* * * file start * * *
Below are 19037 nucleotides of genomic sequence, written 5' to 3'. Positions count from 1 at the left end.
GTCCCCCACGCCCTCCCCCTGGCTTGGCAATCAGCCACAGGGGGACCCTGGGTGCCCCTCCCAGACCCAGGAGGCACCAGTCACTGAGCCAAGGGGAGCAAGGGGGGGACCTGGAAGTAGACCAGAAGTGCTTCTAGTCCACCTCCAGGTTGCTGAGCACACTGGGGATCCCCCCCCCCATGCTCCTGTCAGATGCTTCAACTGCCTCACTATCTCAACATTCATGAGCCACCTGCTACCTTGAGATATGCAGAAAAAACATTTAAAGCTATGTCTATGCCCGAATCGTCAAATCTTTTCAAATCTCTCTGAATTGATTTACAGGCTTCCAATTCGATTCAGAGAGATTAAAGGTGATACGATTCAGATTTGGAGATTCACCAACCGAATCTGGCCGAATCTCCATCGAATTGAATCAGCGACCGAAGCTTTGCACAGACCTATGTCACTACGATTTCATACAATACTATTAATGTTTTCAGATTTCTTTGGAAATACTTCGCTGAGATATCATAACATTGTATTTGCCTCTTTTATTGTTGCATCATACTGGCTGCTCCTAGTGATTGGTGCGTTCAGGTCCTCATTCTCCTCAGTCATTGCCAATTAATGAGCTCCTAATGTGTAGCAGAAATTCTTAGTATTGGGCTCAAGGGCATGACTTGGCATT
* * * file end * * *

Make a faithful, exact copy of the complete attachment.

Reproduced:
Below are 19037 nucleotides of genomic sequence, written 5' to 3'. Positions count from 1 at the left end.
GTCCCCCACGCCCTCCCCCTGGCTTGGCAATCAGCCACAGGGGGACCCTGGGTGCCCCTCCCAGACCCAGGAGGCACCAGTCACTGAGCCAAGGGGAGCAAGGGGGGGACCTGGAAGTAGACCAGAAGTGCTTCTAGTCCACCTCCAGGTTGCTGAGCACACTGGGGATCCCCCCCCCCATGCTCCTGTCAGATGCTTCAACTGCCTCACTATCTCAACATTCATGAGCCACCTGCTACCTTGAGATATGCAGAAAAAACATTTAAAGCTATGTCTATGCCCGAATCGTCAAATCTTTTCAAATCTCTCTGAATTGATTTACAGGCTTCCAATTCGATTCAGAGAGATTAAAGGTGATACGATTCAGATTTGGAGATTCACCAACCGAATCTGGCCGAATCTCCATCGAATTGAATCAGCGACCGAAGCTTTGCACAGACCTATGTCACTACGATTTCATACAATACTATTAATGTTTTCAGATTTCTTTGGAAATACTTCGCTGAGATATCATAACATTGTATTTGCCTCTTTTATTGTTGCATCATACTGGCTGCTCCTAGTGATTGGTGCGTTCAGGTCCTCATTCTCCTCAGTCATTGCCAATTAATGAGCTCCTAATGTGTAGCAGAAATTCTTAGTATTGGGCTCAAGGGCATGACTTGGCATT